Sweet, sweet growling

Greg Brown’s new compact disc shows the folk singer is at his best when he’s live

by Katrina Wilber

He’s put out two dozen albums, contributed to approximately 30 compilations and has made 10 appearances on other artists’ recordings. This is one persistent musician.

Greg Brown’s latest album, “In the Hills of California: Live from the Kate Wolf Music Festival 1997-2003,” takes six years of his work and somehow makes it fit on two compact discs.

Brown is a poet, a singer and a songwriter. His deep, resonant voice is alternately soothing, perfectly suited for a lullaby, or a low growl that would seem more at home with a pack of coyotes than with an acoustic guitar.

His intricate guitar-playing balances out his simplistic singing style, but sometimes it turns into a battle for the listener’s attention. The guitar holds on to the listener’s ear until that deep, deep bass voice pulls it back to the lyrics.

In “The Way My Baby Calls My Name,” Brown lovingly croons, in this jazzy-folk tune, “When she tells me not to look at her like that/ And then smiles I ’bout go insane/ And I love the way she does it/ I love the way my baby calls my name.” His voice slips and slides around the fast-paced strumming of the guitar; at one point, it sounds as if Brown summoned Elvis back to help out on vocals.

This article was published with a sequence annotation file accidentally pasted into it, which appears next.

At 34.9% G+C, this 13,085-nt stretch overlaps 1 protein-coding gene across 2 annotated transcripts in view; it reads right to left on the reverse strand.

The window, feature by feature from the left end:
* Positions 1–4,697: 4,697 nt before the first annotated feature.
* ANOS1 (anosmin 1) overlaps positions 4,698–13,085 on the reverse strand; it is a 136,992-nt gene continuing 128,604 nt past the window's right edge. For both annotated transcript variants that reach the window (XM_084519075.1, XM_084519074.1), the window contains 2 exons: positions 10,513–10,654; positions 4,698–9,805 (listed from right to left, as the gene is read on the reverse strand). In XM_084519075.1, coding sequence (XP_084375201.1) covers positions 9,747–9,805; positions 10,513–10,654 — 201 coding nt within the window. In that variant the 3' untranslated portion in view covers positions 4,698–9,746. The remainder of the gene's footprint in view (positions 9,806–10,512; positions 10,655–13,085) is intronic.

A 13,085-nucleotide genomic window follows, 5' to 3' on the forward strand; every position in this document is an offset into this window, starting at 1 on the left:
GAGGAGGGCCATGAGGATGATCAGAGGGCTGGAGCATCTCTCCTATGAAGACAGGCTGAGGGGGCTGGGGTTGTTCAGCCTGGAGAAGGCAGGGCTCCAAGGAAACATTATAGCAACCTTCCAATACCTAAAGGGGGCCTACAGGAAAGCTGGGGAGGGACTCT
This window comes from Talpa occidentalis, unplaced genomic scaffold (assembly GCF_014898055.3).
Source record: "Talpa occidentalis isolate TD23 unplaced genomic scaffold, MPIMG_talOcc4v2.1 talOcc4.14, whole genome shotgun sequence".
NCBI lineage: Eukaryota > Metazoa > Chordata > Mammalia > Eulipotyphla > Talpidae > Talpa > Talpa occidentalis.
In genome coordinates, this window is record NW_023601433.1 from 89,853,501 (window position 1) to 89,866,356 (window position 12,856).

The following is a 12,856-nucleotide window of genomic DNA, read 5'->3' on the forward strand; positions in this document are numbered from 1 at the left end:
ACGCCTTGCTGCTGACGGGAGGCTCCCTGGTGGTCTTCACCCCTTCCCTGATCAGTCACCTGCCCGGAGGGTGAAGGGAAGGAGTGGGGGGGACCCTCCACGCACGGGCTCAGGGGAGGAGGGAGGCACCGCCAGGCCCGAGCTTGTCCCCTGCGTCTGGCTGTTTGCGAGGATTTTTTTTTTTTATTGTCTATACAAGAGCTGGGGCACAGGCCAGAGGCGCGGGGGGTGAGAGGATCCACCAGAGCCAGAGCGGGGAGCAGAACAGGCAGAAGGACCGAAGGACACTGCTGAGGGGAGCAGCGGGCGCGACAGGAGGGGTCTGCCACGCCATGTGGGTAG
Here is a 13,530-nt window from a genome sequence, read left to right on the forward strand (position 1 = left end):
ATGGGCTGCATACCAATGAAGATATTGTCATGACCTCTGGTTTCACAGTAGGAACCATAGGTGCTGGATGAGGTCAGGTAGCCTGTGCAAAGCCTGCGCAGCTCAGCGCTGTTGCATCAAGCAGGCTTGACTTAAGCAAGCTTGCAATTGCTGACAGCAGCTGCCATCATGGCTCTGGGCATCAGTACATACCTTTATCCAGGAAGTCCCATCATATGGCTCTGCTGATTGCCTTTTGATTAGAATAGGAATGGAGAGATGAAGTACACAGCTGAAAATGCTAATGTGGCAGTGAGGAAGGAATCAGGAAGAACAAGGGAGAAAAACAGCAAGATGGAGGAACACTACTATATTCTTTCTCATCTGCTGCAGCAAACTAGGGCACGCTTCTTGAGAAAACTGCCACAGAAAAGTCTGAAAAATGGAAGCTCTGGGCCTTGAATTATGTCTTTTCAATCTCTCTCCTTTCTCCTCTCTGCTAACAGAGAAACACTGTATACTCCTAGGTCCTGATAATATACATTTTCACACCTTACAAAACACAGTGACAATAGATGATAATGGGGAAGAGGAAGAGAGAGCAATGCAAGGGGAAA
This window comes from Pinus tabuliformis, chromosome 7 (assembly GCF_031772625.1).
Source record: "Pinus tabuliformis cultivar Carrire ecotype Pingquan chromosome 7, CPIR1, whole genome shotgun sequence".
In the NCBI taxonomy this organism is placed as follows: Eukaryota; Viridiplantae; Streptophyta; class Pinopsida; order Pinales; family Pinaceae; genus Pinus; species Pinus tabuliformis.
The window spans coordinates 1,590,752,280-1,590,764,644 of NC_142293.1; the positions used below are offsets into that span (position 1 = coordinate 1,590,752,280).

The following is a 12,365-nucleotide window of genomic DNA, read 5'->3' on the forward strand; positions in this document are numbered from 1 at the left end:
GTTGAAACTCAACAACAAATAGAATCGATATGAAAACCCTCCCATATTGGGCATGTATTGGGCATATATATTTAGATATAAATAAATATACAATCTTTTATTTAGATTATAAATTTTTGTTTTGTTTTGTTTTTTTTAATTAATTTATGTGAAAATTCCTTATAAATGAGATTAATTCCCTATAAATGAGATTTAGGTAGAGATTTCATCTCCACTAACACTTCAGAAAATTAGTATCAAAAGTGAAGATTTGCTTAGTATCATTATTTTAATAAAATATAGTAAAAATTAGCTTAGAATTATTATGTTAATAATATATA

Released in September, the two-disc set of “In the Hills of California” contains 32 songs from Brown’s performances at six Kate Wolf Music Festivals.

Kate Wolf was a California-based singer-songwriter who gained fame in the ’70s and ’80s. She received numerous accolades and awards, but her career was cut short when she was diagnosed with leukemia in the mid-’80s.

The Kate Wolf Retrospective Concert in June 1996 was sold out, and the huge response caused organizers to make it a yearly event. It was renamed the Kate Wolf Music Festival, and artists from across the nation come every year to celebrate her life and music. Brown has performed at all but one festival held since 1997.

All the songs on “In the Hills of California” were recorded from live performances, and the cheers and applause from the crowd remind the listener that this is no ordinary studio-produced record. It’s done in front of a real, live audience, an audience that hoots and hollers in appreciation of what it knows is darn good music.

The album isn’t only songs; Brown sometimes gives a little vocal background to the number instead of leaving that job to the liner notes. In “Introduction to ‘Kate’s Guitar’ ” he admits, “Here’s a little song I don’t really know all that good yet; I just wrote it last night after the show, down at Skip’s Hamburgers.” Nobody but Greg Brown could say that and still have the song sound as if he’s known it for years instead of hours.

He’s been recording since 1974, and after all these years, Greg Brown’s still got it. Some things just get better with time.